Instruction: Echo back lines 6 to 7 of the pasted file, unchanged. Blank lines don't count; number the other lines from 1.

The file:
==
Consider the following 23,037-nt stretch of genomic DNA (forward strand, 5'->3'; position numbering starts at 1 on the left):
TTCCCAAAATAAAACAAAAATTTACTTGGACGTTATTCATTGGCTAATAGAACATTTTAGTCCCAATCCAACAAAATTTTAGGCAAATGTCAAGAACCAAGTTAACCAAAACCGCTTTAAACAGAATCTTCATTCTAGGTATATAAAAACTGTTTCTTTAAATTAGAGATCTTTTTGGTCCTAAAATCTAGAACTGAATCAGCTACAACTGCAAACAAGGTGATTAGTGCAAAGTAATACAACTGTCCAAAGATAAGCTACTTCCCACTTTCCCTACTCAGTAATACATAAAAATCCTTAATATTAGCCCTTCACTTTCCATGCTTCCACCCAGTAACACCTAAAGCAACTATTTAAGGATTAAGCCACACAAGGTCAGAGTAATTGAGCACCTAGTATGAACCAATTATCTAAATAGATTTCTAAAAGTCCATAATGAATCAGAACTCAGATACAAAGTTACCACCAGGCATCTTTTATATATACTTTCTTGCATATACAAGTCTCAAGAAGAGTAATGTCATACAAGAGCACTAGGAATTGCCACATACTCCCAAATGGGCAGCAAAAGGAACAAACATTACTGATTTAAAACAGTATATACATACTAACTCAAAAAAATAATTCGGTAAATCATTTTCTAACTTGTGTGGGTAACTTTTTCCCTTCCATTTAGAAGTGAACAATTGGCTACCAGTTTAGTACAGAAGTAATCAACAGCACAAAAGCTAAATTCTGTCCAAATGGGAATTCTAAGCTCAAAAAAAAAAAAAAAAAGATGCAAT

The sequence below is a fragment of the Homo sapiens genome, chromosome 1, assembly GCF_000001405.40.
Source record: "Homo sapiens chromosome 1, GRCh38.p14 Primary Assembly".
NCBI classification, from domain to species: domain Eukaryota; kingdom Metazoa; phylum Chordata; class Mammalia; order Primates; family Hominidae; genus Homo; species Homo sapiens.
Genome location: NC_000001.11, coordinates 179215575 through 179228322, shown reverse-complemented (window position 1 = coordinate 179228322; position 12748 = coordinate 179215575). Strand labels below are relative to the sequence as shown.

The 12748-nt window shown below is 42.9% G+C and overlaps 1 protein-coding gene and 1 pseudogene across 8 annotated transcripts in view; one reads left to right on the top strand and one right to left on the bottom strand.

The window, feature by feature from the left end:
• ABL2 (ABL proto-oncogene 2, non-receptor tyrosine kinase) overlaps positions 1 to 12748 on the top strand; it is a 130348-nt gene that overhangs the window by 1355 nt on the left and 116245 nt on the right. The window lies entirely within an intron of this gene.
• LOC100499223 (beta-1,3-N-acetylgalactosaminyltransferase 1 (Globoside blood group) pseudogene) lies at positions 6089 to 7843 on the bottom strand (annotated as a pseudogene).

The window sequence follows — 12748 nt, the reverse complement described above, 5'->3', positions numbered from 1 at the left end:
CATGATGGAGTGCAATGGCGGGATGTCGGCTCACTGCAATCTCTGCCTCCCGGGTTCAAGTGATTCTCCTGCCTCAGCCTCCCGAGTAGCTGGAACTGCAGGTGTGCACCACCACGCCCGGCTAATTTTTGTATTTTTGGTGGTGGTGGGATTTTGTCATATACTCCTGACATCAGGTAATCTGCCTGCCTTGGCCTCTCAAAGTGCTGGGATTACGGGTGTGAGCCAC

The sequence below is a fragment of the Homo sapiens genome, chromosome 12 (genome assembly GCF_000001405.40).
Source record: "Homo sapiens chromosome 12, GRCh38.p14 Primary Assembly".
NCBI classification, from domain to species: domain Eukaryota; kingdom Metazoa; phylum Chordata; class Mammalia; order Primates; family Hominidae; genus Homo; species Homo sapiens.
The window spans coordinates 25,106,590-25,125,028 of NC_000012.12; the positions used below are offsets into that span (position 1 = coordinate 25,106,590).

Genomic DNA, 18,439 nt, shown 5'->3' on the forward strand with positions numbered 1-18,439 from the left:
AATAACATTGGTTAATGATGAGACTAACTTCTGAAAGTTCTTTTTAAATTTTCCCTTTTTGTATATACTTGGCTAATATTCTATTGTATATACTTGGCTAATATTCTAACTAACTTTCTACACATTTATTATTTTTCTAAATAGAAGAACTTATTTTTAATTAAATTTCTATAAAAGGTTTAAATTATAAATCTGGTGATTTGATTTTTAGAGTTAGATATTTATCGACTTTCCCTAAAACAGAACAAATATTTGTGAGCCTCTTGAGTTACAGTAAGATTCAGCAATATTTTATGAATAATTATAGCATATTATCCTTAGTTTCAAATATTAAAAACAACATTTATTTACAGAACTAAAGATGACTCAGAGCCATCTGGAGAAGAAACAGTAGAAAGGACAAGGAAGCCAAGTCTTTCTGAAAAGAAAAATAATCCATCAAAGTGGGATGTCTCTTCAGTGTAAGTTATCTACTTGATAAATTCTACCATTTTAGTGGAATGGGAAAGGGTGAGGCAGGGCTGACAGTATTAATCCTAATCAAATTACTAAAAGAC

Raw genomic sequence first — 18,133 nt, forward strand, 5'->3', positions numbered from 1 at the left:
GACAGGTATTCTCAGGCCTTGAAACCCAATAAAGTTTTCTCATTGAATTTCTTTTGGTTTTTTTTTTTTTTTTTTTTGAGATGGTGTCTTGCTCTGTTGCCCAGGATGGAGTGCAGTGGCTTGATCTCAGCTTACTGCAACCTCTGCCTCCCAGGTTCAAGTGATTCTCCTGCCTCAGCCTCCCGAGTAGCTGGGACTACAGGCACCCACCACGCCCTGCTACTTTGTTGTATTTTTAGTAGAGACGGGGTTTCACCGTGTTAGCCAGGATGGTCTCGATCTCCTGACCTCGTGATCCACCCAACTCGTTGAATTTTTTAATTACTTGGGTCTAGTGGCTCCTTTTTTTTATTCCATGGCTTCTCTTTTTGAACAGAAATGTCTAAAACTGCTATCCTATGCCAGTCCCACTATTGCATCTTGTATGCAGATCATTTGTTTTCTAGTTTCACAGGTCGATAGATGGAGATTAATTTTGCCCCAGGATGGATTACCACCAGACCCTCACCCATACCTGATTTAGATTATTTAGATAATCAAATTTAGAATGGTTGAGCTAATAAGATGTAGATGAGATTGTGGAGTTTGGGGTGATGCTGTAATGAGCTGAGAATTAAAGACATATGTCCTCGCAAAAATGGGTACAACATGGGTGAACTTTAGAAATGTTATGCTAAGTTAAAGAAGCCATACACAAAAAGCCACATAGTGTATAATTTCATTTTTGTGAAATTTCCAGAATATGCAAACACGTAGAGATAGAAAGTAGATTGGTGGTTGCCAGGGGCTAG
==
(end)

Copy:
Genome location: NC_000001.11, coordinates 179215575 through 179228322, shown reverse-complemented (window position 1 = coordinate 179228322; position 12748 = coordinate 179215575). Strand labels below are relative to the sequence as shown.

The 12748-nt window shown below is 42.9% G+C and overlaps 1 protein-coding gene and 1 pseudogene across 8 annotated transcripts in view; one reads left to right on the top strand and one right to left on the bottom strand.